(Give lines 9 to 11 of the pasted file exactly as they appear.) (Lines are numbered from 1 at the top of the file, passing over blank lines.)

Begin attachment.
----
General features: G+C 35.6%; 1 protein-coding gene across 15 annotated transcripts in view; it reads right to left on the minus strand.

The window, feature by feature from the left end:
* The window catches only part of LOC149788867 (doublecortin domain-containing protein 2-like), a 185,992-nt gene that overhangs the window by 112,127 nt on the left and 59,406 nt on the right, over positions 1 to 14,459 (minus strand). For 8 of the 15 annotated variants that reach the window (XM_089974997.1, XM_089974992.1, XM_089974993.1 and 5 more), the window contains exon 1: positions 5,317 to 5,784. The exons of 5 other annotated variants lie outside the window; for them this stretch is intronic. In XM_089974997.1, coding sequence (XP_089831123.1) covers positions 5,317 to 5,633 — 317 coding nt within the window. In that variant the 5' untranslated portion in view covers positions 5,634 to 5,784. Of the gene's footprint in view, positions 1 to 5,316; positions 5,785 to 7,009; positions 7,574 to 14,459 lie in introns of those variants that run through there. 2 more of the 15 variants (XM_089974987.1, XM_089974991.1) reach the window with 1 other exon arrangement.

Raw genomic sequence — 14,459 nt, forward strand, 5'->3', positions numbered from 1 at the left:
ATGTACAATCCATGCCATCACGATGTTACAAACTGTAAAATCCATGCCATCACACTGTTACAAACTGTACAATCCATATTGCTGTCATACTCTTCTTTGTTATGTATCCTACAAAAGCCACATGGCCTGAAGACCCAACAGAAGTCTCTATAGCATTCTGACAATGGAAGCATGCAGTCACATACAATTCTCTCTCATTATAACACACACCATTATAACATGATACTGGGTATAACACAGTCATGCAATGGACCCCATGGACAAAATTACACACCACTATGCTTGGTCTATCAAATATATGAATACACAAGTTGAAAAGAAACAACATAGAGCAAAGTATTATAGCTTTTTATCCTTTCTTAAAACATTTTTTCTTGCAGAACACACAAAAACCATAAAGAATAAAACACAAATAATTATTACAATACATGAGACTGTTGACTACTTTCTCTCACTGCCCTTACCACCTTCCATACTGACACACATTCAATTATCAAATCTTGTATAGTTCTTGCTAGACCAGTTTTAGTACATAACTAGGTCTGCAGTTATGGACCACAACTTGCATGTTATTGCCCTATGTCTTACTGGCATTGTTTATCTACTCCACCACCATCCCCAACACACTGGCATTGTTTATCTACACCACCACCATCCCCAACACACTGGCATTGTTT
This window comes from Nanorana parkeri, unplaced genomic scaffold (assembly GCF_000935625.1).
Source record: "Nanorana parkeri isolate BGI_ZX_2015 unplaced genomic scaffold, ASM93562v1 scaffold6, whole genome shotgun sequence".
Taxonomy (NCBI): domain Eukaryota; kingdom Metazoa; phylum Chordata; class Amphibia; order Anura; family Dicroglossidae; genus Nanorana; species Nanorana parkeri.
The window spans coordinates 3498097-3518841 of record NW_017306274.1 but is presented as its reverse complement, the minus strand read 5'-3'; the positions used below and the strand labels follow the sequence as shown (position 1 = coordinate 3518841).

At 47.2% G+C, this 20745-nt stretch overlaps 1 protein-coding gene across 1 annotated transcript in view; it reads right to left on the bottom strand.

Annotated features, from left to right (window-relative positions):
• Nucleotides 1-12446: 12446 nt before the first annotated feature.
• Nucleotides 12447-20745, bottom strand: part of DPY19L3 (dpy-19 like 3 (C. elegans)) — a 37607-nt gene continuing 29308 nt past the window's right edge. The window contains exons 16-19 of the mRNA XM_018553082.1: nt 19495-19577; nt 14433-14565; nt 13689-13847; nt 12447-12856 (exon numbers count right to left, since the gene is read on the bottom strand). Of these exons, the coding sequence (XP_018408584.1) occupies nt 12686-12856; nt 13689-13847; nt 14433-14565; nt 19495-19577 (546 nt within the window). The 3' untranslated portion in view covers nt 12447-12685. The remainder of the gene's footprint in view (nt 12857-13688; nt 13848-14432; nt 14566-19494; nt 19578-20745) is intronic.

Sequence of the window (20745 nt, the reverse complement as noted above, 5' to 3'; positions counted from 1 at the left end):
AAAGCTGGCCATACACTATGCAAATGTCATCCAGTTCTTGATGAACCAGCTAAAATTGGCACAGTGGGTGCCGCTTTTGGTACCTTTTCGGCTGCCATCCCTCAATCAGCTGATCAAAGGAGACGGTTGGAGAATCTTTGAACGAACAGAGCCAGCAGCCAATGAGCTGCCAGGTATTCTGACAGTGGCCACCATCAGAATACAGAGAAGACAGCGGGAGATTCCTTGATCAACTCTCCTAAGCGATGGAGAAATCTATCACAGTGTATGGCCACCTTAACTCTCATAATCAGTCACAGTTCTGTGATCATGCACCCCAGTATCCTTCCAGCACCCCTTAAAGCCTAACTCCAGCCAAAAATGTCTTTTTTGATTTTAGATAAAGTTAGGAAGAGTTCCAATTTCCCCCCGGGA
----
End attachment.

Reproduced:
The window spans coordinates 3498097-3518841 of record NW_017306274.1 but is presented as its reverse complement, the minus strand read 5'-3'; the positions used below and the strand labels follow the sequence as shown (position 1 = coordinate 3518841).

At 47.2% G+C, this 20745-nt stretch overlaps 1 protein-coding gene across 1 annotated transcript in view; it reads right to left on the bottom strand.

Annotated features, from left to right (window-relative positions):